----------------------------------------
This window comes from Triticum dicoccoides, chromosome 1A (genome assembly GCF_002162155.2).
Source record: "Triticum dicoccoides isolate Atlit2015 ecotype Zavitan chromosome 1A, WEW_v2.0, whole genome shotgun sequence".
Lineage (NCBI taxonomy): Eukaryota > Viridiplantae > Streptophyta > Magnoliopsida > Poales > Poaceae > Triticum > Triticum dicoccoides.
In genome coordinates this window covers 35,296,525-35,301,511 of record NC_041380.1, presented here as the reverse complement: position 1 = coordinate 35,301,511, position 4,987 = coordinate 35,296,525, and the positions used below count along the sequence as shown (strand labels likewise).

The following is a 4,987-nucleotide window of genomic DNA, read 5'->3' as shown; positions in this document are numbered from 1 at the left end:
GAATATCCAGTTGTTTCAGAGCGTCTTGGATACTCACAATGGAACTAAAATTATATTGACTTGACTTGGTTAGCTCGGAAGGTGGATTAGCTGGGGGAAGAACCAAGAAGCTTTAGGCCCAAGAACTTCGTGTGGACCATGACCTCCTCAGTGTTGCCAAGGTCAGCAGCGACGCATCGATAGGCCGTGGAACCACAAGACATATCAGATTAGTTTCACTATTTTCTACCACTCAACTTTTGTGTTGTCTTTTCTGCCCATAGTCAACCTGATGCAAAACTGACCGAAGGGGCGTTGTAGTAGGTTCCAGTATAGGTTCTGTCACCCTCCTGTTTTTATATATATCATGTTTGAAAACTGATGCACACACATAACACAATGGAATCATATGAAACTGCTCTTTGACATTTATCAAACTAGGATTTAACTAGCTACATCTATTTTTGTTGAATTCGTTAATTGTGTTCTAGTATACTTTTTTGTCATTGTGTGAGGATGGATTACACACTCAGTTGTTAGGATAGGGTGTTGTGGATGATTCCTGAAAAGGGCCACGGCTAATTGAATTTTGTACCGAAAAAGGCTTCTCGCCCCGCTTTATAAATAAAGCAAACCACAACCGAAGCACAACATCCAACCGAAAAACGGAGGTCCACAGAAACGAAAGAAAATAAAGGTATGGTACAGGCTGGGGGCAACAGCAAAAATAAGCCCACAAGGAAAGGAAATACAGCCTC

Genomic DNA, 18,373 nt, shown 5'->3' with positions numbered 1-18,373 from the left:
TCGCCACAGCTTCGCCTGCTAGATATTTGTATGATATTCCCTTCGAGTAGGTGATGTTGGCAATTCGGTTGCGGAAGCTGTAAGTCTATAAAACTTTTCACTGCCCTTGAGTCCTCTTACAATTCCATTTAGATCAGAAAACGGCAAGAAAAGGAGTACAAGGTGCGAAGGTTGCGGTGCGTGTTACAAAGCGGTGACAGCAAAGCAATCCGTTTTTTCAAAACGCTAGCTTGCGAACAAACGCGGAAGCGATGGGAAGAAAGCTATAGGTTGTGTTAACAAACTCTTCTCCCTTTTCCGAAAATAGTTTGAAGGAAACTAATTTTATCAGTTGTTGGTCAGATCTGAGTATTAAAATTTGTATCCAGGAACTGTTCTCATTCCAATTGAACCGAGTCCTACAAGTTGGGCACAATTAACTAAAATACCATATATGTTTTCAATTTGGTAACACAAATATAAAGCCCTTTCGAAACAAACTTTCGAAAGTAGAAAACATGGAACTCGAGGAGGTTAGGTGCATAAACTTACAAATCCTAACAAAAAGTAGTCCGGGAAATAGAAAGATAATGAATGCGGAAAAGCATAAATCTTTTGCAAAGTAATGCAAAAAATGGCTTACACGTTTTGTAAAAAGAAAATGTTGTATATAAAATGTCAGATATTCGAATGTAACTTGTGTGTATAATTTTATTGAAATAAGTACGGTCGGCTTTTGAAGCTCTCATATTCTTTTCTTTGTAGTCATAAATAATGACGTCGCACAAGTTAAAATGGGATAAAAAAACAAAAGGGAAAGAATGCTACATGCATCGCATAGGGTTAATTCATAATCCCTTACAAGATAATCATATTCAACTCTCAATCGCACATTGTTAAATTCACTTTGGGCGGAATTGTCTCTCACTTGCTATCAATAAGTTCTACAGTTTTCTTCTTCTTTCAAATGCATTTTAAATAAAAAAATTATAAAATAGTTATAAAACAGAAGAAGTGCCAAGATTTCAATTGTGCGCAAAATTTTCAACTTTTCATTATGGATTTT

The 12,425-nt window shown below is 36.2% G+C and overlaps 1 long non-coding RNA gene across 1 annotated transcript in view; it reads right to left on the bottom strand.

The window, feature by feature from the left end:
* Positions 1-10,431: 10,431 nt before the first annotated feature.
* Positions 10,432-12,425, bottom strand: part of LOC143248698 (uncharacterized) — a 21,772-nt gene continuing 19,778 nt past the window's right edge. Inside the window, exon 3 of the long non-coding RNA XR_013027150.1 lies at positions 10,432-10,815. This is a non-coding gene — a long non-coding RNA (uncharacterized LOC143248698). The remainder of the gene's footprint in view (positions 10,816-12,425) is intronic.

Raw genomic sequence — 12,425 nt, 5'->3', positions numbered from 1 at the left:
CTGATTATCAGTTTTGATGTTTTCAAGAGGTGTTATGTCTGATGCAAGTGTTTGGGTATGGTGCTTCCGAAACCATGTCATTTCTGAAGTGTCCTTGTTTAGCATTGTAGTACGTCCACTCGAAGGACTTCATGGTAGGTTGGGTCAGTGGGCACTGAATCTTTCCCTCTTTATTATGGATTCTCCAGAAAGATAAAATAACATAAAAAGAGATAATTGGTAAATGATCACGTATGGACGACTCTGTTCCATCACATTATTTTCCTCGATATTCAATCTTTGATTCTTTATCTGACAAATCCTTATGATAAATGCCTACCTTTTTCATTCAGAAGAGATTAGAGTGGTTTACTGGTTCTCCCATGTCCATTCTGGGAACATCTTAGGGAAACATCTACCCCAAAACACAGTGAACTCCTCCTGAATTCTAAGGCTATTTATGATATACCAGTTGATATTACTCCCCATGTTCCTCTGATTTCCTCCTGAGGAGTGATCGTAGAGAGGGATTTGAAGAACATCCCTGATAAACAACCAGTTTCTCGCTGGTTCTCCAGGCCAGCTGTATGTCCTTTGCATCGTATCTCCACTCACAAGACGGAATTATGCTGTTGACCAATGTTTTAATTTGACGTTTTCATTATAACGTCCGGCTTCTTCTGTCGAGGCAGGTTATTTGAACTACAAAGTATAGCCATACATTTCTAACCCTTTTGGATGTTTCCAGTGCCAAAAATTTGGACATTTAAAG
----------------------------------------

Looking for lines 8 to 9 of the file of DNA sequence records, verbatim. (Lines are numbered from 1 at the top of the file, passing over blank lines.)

TCGCCACAGCTTCGCCTGCTAGATATTTGTATGATATTCCCTTCGAGTAGGTGATGTTGGCAATTCGGTTGCGGAAGCTGTAAGTCTATAAAACTTTTCACTGCCCTTGAGTCCTCTTACAATTCCATTTAGATCAGAAAACGGCAAGAAAAGGAGTACAAGGTGCGAAGGTTGCGGTGCGTGTTACAAAGCGGTGACAGCAAAGCAATCCGTTTTTTCAAAACGCTAGCTTGCGAACAAACGCGGAAGCGATGGGAAGAAAGCTATAGGTTGTGTTAACAAACTCTTCTCCCTTTTCCGAAAATAGTTTGAAGGAAACTAATTTTATCAGTTGTTGGTCAGATCTGAGTATTAAAATTTGTATCCAGGAACTGTTCTCATTCCAATTGAACCGAGTCCTACAAGTTGGGCACAATTAACTAAAATACCATATATGTTTTCAATTTGGTAACACAAATATAAAGCCCTTTCGAAACAAACTTTCGAAAGTAGAAAACATGGAACTCGAGGAGGTTAGGTGCATAAACTTACAAATCCTAACAAAAAGTAGTCCGGGAAATAGAAAGATAATGAATGCGGAAAAGCATAAATCTTTTGCAAAGTAATGCAAAAAATGGCTTACACGTTTTGTAAAAAGAAAATGTTGTATATAAAATGTCAGATATTCGAATGTAACTTGTGTGTATAATTTTATTGAAATAAGTACGGTCGGCTTTTGAAGCTCTCATATTCTTTTCTTTGTAGTCATAAATAATGACGTCGCACAAGTTAAAATGGGATAAAAAAACAAAAGGGAAAGAATGCTACATGCATCGCATAGGGTTAATTCATAATCCCTTACAAGATAATCATATTCAACTCTCAATCGCACATTGTTAAATTCACTTTGGGCGGAATTGTCTCTCACTTGCTATCAATAAGTTCTACAGTTTTCTTCTTCTTTCAAATGCATTTTAAATAAAAAAATTATAAAATAGTTATAAAACAGAAGAAGTGCCAAGATTTCAATTGTGCGCAAAATTTTCAACTTTTCATTATGGATTTT

The 12,425-nt window shown below is 36.2% G+C and overlaps 1 long non-coding RNA gene across 1 annotated transcript in view; it reads right to left on the bottom strand.